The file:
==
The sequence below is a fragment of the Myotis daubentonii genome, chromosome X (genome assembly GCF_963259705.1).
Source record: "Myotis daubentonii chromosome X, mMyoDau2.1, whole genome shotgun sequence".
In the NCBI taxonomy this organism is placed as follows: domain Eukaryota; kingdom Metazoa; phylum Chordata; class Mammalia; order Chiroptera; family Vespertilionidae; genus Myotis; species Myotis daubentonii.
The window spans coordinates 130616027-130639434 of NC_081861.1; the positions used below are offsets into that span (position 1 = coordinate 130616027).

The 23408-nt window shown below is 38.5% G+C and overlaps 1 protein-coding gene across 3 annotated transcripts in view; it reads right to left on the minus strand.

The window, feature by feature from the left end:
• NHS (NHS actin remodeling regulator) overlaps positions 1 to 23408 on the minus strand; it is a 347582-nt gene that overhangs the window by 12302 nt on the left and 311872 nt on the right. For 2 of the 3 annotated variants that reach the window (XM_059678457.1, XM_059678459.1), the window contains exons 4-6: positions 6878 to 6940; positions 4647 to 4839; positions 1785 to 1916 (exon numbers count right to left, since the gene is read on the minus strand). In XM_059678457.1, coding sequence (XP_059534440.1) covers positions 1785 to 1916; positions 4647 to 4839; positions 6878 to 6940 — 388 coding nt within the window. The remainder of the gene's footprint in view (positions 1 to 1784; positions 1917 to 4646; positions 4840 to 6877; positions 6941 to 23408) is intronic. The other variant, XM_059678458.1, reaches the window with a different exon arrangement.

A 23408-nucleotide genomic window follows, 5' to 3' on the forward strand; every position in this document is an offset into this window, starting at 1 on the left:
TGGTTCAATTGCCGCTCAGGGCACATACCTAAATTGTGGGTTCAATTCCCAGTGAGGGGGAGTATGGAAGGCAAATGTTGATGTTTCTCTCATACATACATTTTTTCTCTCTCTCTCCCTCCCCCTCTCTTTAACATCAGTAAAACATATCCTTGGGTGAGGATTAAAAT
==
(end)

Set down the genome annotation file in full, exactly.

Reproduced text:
The sequence below is a fragment of the Myotis daubentonii genome, chromosome X (genome assembly GCF_963259705.1).
Source record: "Myotis daubentonii chromosome X, mMyoDau2.1, whole genome shotgun sequence".
In the NCBI taxonomy this organism is placed as follows: domain Eukaryota; kingdom Metazoa; phylum Chordata; class Mammalia; order Chiroptera; family Vespertilionidae; genus Myotis; species Myotis daubentonii.
The window spans coordinates 130616027-130639434 of NC_081861.1; the positions used below are offsets into that span (position 1 = coordinate 130616027).

The 23408-nt window shown below is 38.5% G+C and overlaps 1 protein-coding gene across 3 annotated transcripts in view; it reads right to left on the minus strand.

The window, feature by feature from the left end:
• NHS (NHS actin remodeling regulator) overlaps positions 1 to 23408 on the minus strand; it is a 347582-nt gene that overhangs the window by 12302 nt on the left and 311872 nt on the right. For 2 of the 3 annotated variants that reach the window (XM_059678457.1, XM_059678459.1), the window contains exons 4-6: positions 6878 to 6940; positions 4647 to 4839; positions 1785 to 1916 (exon numbers count right to left, since the gene is read on the minus strand). In XM_059678457.1, coding sequence (XP_059534440.1) covers positions 1785 to 1916; positions 4647 to 4839; positions 6878 to 6940 — 388 coding nt within the window. The remainder of the gene's footprint in view (positions 1 to 1784; positions 1917 to 4646; positions 4840 to 6877; positions 6941 to 23408) is intronic. The other variant, XM_059678458.1, reaches the window with a different exon arrangement.

A 23408-nucleotide genomic window follows, 5' to 3' on the forward strand; every position in this document is an offset into this window, starting at 1 on the left:
TGGTTCAATTGCCGCTCAGGGCACATACCTAAATTGTGGGTTCAATTCCCAGTGAGGGGGAGTATGGAAGGCAAATGTTGATGTTTCTCTCATACATACATTTTTTCTCTCTCTCTCCCTCCCCCTCTCTTTAACATCAGTAAAACATATCCTTGGGTGAGGATTAAAAT